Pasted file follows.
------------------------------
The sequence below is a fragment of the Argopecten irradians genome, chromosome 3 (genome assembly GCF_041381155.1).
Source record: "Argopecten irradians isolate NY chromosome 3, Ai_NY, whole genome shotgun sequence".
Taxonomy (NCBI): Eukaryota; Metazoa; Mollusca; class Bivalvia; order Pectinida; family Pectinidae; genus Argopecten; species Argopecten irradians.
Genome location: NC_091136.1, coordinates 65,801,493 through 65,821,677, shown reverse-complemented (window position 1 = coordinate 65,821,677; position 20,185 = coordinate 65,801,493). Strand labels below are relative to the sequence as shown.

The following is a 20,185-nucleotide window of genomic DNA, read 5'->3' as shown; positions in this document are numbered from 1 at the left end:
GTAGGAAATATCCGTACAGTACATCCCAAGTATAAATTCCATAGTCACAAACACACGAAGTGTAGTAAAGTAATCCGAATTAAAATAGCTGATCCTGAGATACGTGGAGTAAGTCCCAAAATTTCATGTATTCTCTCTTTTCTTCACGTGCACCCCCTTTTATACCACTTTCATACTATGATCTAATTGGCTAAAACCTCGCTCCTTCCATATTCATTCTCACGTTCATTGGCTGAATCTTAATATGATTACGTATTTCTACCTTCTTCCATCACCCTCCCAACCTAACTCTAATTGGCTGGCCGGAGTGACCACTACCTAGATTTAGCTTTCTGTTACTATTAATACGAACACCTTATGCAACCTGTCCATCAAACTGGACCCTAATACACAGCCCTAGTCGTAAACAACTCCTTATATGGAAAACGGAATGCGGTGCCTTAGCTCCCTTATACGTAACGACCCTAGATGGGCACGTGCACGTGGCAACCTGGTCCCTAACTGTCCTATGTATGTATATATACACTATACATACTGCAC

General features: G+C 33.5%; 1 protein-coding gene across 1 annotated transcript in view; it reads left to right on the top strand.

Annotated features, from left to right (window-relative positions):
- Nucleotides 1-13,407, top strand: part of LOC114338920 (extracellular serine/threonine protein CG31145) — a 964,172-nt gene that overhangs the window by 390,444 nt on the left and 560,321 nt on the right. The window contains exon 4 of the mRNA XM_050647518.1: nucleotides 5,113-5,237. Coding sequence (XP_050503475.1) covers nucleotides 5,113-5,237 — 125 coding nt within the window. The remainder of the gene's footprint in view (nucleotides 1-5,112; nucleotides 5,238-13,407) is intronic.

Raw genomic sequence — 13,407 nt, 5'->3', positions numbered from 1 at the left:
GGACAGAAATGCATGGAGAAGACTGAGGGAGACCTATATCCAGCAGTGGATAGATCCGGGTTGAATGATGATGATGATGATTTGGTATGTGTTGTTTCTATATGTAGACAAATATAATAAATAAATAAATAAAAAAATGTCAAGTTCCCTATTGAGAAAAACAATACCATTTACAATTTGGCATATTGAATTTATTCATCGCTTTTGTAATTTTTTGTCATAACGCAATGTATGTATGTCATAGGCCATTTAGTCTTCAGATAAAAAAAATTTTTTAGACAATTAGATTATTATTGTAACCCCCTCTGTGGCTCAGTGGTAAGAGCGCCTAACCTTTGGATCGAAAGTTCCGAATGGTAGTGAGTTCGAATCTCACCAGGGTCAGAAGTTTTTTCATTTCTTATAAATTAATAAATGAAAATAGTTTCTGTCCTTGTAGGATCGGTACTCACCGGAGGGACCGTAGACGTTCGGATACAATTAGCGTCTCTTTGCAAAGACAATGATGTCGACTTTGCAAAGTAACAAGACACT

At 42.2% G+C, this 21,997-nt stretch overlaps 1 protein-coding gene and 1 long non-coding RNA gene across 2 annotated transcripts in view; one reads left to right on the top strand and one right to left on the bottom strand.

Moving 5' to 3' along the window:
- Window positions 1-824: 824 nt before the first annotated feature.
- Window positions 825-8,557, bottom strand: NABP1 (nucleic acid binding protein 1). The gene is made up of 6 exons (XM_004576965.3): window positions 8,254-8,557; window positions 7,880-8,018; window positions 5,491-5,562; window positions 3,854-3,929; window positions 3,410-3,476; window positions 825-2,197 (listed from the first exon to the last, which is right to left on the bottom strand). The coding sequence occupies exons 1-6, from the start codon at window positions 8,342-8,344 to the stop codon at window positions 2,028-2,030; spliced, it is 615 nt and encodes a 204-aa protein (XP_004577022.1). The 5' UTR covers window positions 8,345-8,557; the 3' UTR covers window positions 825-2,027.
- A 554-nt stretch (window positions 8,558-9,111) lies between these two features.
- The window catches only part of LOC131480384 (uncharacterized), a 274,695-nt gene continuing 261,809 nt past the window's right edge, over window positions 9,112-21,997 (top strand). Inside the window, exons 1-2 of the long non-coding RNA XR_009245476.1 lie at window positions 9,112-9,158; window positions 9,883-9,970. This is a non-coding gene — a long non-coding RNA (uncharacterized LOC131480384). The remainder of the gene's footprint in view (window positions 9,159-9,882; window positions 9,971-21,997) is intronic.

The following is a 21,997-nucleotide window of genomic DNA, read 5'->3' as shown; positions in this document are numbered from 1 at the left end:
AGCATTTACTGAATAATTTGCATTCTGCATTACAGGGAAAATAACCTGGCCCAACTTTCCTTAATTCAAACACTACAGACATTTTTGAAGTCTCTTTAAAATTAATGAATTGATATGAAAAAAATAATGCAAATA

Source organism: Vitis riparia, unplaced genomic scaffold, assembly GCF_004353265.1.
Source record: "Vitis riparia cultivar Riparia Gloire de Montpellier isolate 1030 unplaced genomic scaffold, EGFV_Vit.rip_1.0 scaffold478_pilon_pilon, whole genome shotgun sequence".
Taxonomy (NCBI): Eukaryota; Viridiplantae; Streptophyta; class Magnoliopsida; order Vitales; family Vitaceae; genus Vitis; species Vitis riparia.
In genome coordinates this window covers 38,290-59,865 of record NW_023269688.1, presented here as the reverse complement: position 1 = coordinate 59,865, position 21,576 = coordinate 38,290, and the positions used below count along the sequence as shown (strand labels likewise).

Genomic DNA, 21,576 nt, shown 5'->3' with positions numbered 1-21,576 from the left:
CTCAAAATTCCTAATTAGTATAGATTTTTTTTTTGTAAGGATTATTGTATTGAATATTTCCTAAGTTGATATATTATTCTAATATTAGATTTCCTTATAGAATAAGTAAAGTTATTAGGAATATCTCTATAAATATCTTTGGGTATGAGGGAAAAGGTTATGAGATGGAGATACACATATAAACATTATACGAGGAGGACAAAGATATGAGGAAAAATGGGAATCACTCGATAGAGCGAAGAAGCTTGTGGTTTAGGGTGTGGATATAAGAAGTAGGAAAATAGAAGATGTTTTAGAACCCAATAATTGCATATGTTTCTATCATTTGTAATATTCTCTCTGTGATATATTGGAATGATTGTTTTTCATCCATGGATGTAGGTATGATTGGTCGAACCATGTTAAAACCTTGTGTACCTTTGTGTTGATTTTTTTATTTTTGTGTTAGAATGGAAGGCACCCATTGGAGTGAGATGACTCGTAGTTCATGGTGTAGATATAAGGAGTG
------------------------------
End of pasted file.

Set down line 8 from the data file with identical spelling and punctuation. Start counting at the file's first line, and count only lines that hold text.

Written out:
Annotated features, from left to right (window-relative positions):